Another obstacle to coverage for business interruption losses under many policies will be the requirement that the business completely close before coverage is triggered. Disputes are likely to arise in connection with businesses that continue operations, but on a drastically reduced basis, such as doing only take-out or delivery for a period of time.

At least one lawsuit has already been filed to determine the scope of coverage under a government-ordered closure provision. Oceana Grill, a French Quarter restaurant, filed suit in a Louisiana court seeking a declaratory judgment construing the “direct physical damage” requirement in light of statewide orders curtailing the size of gatherings and requiring restaurants to close on-site dining. The issues may prompt a “battle of experts” on how long the coronavirus can contaminate a building and render it unusable. Similar lawsuits can be predicted in other jurisdictions, including Texas.

Importantly, some property policies even have an endorsement expressly extending coverage to damages attributed to virus, bacteria, or similar contamination. More often, however, policies have explicit endorsements excluding all coverage for loss or damage caused by such perils. There have been efforts by some legislatures, notably New Jersey, to compel insurers not to enforce the virus exclusion in this circumstance, at least for businesses with fewer than 100 employees. Removing the exclusion, however, would not necessarily resolve the “physical damage” issues, which could prompt even more drastic legislative action in some states (probably not Texas).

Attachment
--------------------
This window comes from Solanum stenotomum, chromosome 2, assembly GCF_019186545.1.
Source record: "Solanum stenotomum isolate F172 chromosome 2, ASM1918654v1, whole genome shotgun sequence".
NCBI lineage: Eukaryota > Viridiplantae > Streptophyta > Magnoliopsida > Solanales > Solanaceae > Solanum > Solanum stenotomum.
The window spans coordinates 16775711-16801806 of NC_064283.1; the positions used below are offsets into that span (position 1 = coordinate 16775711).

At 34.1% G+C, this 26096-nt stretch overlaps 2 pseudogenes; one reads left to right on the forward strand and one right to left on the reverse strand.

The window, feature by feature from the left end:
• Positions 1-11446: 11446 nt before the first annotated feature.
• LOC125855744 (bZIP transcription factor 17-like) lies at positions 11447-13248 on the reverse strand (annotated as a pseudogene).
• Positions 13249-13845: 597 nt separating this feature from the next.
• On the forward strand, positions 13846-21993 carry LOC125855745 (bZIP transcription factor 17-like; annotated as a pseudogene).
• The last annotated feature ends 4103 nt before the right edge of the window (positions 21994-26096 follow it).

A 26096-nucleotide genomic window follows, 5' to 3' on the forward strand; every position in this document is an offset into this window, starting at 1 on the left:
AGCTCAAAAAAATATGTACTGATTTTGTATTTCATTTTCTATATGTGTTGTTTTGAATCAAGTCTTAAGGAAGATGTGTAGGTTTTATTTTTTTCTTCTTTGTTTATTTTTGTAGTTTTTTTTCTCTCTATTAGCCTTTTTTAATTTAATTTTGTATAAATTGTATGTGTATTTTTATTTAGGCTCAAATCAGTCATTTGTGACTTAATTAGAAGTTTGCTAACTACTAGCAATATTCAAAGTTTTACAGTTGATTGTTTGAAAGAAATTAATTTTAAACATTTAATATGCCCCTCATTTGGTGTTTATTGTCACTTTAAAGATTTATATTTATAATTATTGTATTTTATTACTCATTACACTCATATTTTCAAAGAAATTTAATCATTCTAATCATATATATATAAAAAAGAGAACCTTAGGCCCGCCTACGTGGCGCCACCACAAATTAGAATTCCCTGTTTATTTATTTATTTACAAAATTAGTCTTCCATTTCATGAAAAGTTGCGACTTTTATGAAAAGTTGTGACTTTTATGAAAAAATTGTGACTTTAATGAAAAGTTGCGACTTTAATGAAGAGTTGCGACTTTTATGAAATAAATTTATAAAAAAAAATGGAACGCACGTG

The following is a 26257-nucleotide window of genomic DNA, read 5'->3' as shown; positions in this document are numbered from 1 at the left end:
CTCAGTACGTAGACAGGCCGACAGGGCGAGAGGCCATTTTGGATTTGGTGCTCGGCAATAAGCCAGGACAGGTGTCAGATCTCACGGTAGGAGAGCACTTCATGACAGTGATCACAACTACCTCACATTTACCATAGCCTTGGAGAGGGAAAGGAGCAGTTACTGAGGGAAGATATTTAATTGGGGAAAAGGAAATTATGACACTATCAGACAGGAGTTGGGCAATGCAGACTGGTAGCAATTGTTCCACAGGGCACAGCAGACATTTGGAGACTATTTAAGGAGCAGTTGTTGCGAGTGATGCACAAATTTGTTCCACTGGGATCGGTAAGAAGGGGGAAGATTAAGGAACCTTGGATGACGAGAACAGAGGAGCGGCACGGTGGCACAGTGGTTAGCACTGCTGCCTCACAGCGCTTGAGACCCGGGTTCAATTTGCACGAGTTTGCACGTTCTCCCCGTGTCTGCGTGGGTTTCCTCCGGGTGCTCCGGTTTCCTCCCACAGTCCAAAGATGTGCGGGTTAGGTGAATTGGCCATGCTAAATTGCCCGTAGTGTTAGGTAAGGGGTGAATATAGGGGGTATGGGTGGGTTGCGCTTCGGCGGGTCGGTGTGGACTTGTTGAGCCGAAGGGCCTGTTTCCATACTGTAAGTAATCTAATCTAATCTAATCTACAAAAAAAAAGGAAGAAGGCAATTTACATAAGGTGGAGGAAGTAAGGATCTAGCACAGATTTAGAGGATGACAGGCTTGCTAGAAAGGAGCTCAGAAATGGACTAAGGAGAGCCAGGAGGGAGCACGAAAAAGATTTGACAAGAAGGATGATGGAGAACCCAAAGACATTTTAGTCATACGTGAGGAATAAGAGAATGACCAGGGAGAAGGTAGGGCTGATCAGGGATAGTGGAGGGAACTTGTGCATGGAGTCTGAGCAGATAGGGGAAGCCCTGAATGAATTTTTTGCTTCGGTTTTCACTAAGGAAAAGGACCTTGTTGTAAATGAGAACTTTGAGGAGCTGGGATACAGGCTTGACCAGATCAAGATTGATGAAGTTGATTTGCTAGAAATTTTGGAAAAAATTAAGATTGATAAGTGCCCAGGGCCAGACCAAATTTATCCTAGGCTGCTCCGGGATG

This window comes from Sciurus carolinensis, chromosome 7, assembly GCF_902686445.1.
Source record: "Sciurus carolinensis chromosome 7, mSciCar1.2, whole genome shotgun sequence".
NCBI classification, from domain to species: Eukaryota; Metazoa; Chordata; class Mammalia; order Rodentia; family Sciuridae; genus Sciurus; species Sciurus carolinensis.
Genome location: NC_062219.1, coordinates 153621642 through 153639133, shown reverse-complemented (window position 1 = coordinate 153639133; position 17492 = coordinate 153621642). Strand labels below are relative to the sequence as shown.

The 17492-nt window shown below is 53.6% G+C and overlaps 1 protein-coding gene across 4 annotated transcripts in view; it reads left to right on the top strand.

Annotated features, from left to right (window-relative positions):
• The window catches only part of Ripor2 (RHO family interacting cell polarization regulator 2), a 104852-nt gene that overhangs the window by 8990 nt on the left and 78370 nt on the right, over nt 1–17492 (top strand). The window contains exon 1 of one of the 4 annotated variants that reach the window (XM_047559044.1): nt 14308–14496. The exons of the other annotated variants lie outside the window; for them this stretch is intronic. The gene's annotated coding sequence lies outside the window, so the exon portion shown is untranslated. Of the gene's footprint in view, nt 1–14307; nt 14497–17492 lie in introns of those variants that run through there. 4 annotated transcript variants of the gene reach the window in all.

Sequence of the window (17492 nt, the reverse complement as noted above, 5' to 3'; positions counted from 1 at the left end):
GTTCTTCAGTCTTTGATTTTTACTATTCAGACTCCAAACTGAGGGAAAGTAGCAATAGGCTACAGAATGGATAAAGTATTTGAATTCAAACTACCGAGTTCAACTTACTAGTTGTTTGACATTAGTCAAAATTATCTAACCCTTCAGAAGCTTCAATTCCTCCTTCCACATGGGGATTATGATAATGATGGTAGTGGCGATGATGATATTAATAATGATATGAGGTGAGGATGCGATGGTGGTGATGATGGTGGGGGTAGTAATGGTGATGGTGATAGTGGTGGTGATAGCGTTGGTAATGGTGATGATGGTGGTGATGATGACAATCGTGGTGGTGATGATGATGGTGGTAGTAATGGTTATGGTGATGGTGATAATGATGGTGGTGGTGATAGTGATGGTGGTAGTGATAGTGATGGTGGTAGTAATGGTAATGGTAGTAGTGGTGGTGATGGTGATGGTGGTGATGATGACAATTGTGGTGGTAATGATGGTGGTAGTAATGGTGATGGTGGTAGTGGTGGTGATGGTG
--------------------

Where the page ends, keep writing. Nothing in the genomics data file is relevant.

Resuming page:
Finally, several members of Congress sent a letter on March 18, 2020, to CEOs of four large insurance associations urging the industry to “recognize financial loss due to COVID-19 as part of policyholders’ business interruption coverage” in order to “help sustain America’s businesses through these turbulent times.”


As should be clear from this discussion, insurance policies are not all the same. Although there are a few standard forms and similar terms in many policies, there also nuances in language that can spell the difference between coverage and no coverage in a particular situation. There are also a number of endorsements that can either add or exclude coverage for certain types of loss. And every policy has a deadline for giving notice to the insurer, generally tied to the date of the loss, as well as limitations on what actions a policyholder may take without impinging on coverage.

So, the first step is to collect your policies. If you don’t already have copies in your files, ask your insurance agent or broker to provide copies. Reading the policies, of course, can be a daunting task for the average individual. Carrington Coleman’s experienced insurance attorneys are prepared to help you understand the scope of your coverage and, if necessary, work with you in diligently pursuing your claims.

Lyndon BittleBrent Rubin